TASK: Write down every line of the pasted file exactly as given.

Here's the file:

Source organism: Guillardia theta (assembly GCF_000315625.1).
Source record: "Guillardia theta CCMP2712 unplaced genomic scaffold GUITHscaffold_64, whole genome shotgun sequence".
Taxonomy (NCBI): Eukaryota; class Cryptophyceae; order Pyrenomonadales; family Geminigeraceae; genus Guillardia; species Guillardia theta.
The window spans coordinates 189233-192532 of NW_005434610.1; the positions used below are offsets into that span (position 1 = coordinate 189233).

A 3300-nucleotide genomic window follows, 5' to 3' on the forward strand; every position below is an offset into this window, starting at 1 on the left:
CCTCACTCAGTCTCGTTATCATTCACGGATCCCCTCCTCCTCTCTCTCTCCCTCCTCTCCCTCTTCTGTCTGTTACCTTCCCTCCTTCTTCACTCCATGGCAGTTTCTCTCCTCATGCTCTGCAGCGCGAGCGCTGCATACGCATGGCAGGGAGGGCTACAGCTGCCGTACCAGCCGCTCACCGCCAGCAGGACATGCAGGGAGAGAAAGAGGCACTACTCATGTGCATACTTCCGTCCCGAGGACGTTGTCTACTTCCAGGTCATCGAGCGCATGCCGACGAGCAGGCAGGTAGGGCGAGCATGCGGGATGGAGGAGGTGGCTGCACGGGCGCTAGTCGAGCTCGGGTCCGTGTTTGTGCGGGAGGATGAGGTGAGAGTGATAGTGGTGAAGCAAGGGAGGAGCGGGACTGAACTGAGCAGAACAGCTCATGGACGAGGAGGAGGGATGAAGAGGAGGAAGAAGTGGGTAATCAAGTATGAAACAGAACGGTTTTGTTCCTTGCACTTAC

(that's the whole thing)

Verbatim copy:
Source organism: Guillardia theta (assembly GCF_000315625.1).
Source record: "Guillardia theta CCMP2712 unplaced genomic scaffold GUITHscaffold_64, whole genome shotgun sequence".
Taxonomy (NCBI): Eukaryota; class Cryptophyceae; order Pyrenomonadales; family Geminigeraceae; genus Guillardia; species Guillardia theta.
The window spans coordinates 189233-192532 of NW_005434610.1; the positions used below are offsets into that span (position 1 = coordinate 189233).

A 3300-nucleotide genomic window follows, 5' to 3' on the forward strand; every position below is an offset into this window, starting at 1 on the left:
CCTCACTCAGTCTCGTTATCATTCACGGATCCCCTCCTCCTCTCTCTCTCCCTCCTCTCCCTCTTCTGTCTGTTACCTTCCCTCCTTCTTCACTCCATGGCAGTTTCTCTCCTCATGCTCTGCAGCGCGAGCGCTGCATACGCATGGCAGGGAGGGCTACAGCTGCCGTACCAGCCGCTCACCGCCAGCAGGACATGCAGGGAGAGAAAGAGGCACTACTCATGTGCATACTTCCGTCCCGAGGACGTTGTCTACTTCCAGGTCATCGAGCGCATGCCGACGAGCAGGCAGGTAGGGCGAGCATGCGGGATGGAGGAGGTGGCTGCACGGGCGCTAGTCGAGCTCGGGTCCGTGTTTGTGCGGGAGGATGAGGTGAGAGTGATAGTGGTGAAGCAAGGGAGGAGCGGGACTGAACTGAGCAGAACAGCTCATGGACGAGGAGGAGGGATGAAGAGGAGGAAGAAGTGGGTAATCAAGTATGAAACAGAACGGTTTTGTTCCTTGCACTTAC